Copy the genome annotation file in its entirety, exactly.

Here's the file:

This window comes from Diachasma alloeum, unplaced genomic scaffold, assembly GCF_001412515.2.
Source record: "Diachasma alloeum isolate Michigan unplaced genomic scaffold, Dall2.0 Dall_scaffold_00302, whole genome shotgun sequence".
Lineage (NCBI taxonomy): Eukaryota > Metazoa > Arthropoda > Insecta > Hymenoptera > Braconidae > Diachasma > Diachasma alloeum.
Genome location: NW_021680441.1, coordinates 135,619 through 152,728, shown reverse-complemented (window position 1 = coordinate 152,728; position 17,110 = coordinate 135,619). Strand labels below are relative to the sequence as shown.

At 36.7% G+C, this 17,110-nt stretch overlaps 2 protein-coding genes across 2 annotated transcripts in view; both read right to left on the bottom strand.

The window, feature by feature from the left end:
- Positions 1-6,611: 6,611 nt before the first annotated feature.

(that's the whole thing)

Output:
This window comes from Diachasma alloeum, unplaced genomic scaffold, assembly GCF_001412515.2.
Source record: "Diachasma alloeum isolate Michigan unplaced genomic scaffold, Dall2.0 Dall_scaffold_00302, whole genome shotgun sequence".
Lineage (NCBI taxonomy): Eukaryota > Metazoa > Arthropoda > Insecta > Hymenoptera > Braconidae > Diachasma > Diachasma alloeum.
Genome location: NW_021680441.1, coordinates 135,619 through 152,728, shown reverse-complemented (window position 1 = coordinate 152,728; position 17,110 = coordinate 135,619). Strand labels below are relative to the sequence as shown.

At 36.7% G+C, this 17,110-nt stretch overlaps 2 protein-coding genes across 2 annotated transcripts in view; both read right to left on the bottom strand.

The window, feature by feature from the left end:
- Positions 1-6,611: 6,611 nt before the first annotated feature.